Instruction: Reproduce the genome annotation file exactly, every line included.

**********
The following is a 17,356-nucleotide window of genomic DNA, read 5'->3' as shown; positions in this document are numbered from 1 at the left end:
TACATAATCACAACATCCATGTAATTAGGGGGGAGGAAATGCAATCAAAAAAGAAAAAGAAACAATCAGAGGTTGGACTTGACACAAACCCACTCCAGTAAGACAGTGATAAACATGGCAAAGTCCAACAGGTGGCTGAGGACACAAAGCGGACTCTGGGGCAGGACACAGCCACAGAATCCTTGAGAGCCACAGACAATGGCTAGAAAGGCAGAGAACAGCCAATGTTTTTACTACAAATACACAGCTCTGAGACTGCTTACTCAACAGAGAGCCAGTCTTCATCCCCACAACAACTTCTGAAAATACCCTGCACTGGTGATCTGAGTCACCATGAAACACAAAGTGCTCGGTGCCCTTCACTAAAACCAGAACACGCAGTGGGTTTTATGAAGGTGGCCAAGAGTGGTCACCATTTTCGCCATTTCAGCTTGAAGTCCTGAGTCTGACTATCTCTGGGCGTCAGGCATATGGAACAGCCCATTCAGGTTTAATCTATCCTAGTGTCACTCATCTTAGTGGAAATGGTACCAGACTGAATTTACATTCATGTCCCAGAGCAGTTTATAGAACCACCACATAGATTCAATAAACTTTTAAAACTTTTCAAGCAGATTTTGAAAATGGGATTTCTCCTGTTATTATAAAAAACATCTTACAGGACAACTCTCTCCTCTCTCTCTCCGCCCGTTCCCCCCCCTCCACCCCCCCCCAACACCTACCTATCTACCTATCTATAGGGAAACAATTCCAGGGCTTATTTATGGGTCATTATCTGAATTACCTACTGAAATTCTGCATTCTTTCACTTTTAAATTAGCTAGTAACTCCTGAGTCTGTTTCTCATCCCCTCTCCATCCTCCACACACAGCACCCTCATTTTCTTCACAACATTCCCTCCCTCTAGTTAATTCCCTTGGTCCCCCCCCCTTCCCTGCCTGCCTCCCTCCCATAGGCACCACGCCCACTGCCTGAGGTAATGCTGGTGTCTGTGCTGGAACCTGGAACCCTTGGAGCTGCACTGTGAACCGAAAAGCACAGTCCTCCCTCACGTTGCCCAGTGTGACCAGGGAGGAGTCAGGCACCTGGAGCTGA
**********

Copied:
The following is a 17,356-nucleotide window of genomic DNA, read 5'->3' as shown; positions in this document are numbered from 1 at the left end:
TACATAATCACAACATCCATGTAATTAGGGGGGAGGAAATGCAATCAAAAAAGAAAAAGAAACAATCAGAGGTTGGACTTGACACAAACCCACTCCAGTAAGACAGTGATAAACATGGCAAAGTCCAACAGGTGGCTGAGGACACAAAGCGGACTCTGGGGCAGGACACAGCCACAGAATCCTTGAGAGCCACAGACAATGGCTAGAAAGGCAGAGAACAGCCAATGTTTTTACTACAAATACACAGCTCTGAGACTGCTTACTCAACAGAGAGCCAGTCTTCATCCCCACAACAACTTCTGAAAATACCCTGCACTGGTGATCTGAGTCACCATGAAACACAAAGTGCTCGGTGCCCTTCACTAAAACCAGAACACGCAGTGGGTTTTATGAAGGTGGCCAAGAGTGGTCACCATTTTCGCCATTTCAGCTTGAAGTCCTGAGTCTGACTATCTCTGGGCGTCAGGCATATGGAACAGCCCATTCAGGTTTAATCTATCCTAGTGTCACTCATCTTAGTGGAAATGGTACCAGACTGAATTTACATTCATGTCCCAGAGCAGTTTATAGAACCACCACATAGATTCAATAAACTTTTAAAACTTTTCAAGCAGATTTTGAAAATGGGATTTCTCCTGTTATTATAAAAAACATCTTACAGGACAACTCTCTCCTCTCTCTCTCCGCCCGTTCCCCCCCCTCCACCCCCCCCCAACACCTACCTATCTACCTATCTATAGGGAAACAATTCCAGGGCTTATTTATGGGTCATTATCTGAATTACCTACTGAAATTCTGCATTCTTTCACTTTTAAATTAGCTAGTAACTCCTGAGTCTGTTTCTCATCCCCTCTCCATCCTCCACACACAGCACCCTCATTTTCTTCACAACATTCCCTCCCTCTAGTTAATTCCCTTGGTCCCCCCCCCTTCCCTGCCTGCCTCCCTCCCATAGGCACCACGCCCACTGCCTGAGGTAATGCTGGTGTCTGTGCTGGAACCTGGAACCCTTGGAGCTGCACTGTGAACCGAAAAGCACAGTCCTCCCTCACGTTGCCCAGTGTGACCAGGGAGGAGTCAGGCACCTGGAGCTGA